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Reporting from Kabul, Afghanistan, and New Delhi — A NATO helicopter crashed Thursday in southern Afghanistan in an apparent accident that killed six members of the international military force, the U.S.-led coalition said.
The cause of the crash was under investigation, but the coalition said there were no reports of enemy activity in the area at the time. In line with policy, it would not disclose the identities of those killed or their nationalities until the governments and families involved had been notified.
Helicopter-related fatalities and near-misses are not unusual in Afghanistan, although most involve one or two fatalities.
In August, however, in the deadliest single incident in the decade-long war, a military helicopter was shot down in eastern Afghanistan, killing 38 U.S. and Afghan troops, including 17 with the elite Navy SEALs unit that killed Al Qaeda leader Osama bin Laden. Seven Afghan commandos also died in that incident.
Thursday's crash occurred on the same day a suicide attacker detonated an explosives-laden vehicle outside a crowded gate at Kandahar air field, killing seven civilians. Television video showed a scene of carnage, with vehicle parts strewn across the road. The Taliban claimed responsibility and said it was targeting a NATO convoy.
According to two witnesses cited by the Associated Press, the suicide bomber detonated his explosives just as two pickup trucks, which the witnesses said are often used by American special forces, were leaving the base.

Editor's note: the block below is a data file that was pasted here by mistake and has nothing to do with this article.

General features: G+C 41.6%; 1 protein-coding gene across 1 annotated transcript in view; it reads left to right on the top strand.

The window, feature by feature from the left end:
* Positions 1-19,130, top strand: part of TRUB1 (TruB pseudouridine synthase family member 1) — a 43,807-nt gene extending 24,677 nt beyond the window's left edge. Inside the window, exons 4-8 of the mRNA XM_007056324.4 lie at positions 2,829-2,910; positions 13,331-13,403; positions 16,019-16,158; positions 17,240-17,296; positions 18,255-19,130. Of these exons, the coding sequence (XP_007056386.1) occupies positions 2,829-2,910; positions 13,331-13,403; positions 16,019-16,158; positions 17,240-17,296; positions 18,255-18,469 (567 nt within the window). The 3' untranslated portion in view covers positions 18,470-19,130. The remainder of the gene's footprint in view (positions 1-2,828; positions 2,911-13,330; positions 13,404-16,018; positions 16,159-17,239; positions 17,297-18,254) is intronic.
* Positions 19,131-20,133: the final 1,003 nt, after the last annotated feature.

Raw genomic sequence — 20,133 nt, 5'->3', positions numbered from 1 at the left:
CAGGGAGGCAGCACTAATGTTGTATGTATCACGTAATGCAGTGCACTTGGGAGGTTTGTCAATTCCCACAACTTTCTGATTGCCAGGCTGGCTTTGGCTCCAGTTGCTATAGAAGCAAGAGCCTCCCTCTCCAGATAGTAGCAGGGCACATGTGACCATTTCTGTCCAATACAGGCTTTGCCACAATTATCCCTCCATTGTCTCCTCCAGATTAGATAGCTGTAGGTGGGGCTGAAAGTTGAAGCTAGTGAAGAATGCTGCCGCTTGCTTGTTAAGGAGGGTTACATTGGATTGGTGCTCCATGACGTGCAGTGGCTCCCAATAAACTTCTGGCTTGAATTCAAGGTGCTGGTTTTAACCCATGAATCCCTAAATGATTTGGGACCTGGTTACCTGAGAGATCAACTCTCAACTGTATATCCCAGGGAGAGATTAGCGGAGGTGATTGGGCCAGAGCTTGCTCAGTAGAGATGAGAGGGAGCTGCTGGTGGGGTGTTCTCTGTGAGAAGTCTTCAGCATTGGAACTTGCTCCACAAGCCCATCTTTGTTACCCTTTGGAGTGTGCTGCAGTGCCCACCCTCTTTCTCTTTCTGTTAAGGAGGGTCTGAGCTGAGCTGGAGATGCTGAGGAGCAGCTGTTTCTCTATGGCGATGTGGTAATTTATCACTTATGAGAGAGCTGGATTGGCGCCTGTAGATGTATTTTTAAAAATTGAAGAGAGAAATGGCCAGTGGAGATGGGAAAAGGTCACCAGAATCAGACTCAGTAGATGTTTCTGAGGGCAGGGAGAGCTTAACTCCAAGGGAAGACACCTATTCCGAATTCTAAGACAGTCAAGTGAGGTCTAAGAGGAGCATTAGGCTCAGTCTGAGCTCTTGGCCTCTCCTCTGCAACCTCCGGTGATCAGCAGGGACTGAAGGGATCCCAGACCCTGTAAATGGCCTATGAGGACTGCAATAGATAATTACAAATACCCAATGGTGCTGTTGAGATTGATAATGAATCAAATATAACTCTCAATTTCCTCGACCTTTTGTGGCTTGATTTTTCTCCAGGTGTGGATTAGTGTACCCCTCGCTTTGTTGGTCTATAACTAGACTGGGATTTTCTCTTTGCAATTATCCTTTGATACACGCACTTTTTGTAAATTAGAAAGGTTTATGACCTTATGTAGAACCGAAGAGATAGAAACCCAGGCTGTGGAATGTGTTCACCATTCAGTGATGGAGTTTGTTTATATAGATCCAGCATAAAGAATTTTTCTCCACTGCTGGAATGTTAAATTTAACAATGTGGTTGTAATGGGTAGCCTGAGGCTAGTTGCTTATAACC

A Taliban spokesman also said NATO forces opened fire after the bombing, killing three of the seven civilians who died.
The coalition said that no NATO troops were killed in the incident, although it didn't say whether any personnel suffered injuries, and that there was no firefight after the blast. "There was no follow-on attacks and no disruption to operations" at the base, a statement said.
Afghan President Hamid Karzai condemned the suicide bombing, calling it "heartless and cowardly" to target women and children. He repeated his call for the Taliban to stop killing innocent people.
As the 2014 deadline approaches for the coalition to turn over security responsibility to Afghan forces, the U.S. has been trying to broker talks between the Taliban and Karzai's government in hope of ending the war.
The insurgent group said recently that it planned to open a political office in the Persian Gulf state of Qatar in order to pursue negotiations. But it also said it would continue fighting, hoping, analysts said, to maximize its leverage knowing that Western political and military commitment is waning.
Special correspondent Yaqubi reported from Kabul and Times staff writer Magnier from New Delhi.